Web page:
Retailer: The Kitchen Shoppe & Cooking School
Location: Carlisle, Pa.
Owners: Sue and Dan Hoffman
Square footage: 7,000 sq. feet
When Sue Hoffman first opened her store, The Kitchen Shoppe, she focused on selling manual kitchen gadgets. But then engineer Carl Sontheimer introduced an appliance that became known as the Cuisinart food processor. The impact on Hoffman’s business was also electric, her son Dan remembers.
“The Kitchen Shoppe started out as a gourmet product and gift store, but evolved into a cooking school when customers started asking for demos on how to use the Cuisinart,” he says. Sue then expanded her store, renovating an adjacent barn to accommodate those demos, which soon led to full-scale cooking classes.
“There was a push to learn how to use something as functional and as brand-spanking new as the Cuisinart,” says Dan Hoffman; and also, he adds, the microwave, another newfangled product of that time. It was a retail lesson that stayed with the Hoffman team: cooking lessons sell products because consumers want to learn how to use the products they buy.
Thanks to that expansion into the barn, the location has 7,000-square feet of retail space boasting a range of kitchenware products—small electrics, bakeware, barware, cookware and cook’s tools are all represented here. What’s not is china, serveware or linens, says Hoffman.
“Our niche is more functional: Our in-house bridal registry is about the real person who enjoys cooking,” he says. And that plays out in the cooking school, which complements the product range. “I think the cooking school is a pretty robust size for our area; we also have guest chefs, which gets attention,” he says. “The product range complements that. Customers like to see a product used in a professional way rather than simply demoed inside a store.”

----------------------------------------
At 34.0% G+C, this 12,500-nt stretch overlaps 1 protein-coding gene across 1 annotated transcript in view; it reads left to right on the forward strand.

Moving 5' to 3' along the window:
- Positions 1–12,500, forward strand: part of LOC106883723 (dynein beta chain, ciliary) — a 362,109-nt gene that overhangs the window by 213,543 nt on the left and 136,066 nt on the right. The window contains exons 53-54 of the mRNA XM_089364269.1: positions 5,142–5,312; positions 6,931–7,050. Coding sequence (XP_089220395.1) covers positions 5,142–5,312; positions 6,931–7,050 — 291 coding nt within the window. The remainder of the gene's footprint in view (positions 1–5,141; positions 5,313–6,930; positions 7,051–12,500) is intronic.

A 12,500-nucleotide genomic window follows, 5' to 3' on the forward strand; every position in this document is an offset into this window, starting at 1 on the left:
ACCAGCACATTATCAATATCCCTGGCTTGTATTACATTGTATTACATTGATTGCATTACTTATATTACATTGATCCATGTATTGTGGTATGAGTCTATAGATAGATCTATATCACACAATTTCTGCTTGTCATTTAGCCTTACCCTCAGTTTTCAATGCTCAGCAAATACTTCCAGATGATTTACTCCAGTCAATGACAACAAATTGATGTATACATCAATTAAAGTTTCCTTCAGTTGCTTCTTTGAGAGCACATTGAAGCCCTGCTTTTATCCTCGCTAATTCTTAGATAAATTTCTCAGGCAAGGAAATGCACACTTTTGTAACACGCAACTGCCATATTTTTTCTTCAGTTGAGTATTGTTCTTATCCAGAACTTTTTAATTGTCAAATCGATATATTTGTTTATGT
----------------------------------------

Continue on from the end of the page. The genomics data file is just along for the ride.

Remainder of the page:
Hoffman hires chefs for cooking school classes, saying that having professionals using cookware sold in-house helps sales in a way that simply demonstrating the products does not. “Our customers can see the product used in a recipe, and that has more validity,” he explains. “They relate better to professional chefs than they do to instructors. Even if they don’t ever make the recipe again in their home kitchens.”
Located on an interstate crossroad that is on the way to many places, The Kitchen Shoppe & Cooking School benefits from snow-bird customers dropping in as they head south for the winter as well as folks traveling to Pittsburgh and Philadelphia along the busy highways.
The cooking class structure accommodates those drop-in visitors by making it easy for bus tours to stop by for classes. But as Hoffman says the “majority of our customers are from our back yard.” To that end, the Hoffman team fosters the customers of the future: the local classes have included instruction on a wide range of cooking techniques that cater to children, including those like cooking gingerbread men.
For Dan Hoffman, who grew up in the business and became a sales rep after college, returning home to run the store as his mother transitioned to running the cooking school is a nice reminder of the generational aspect of their long-running retail business. “We now are getting customers’ kids and their grandkids coming in for classes,” he says. “The cooking school helps develop a whole set of customers that we would not have had otherwise.”
Will his own kids grow up in the family business? “My kids are a little too young; that’s yet to be seen. You don’t know where the industry is headed,” he says. “You wonder in the long run how the industry is going to be positioned in the next 15 years.”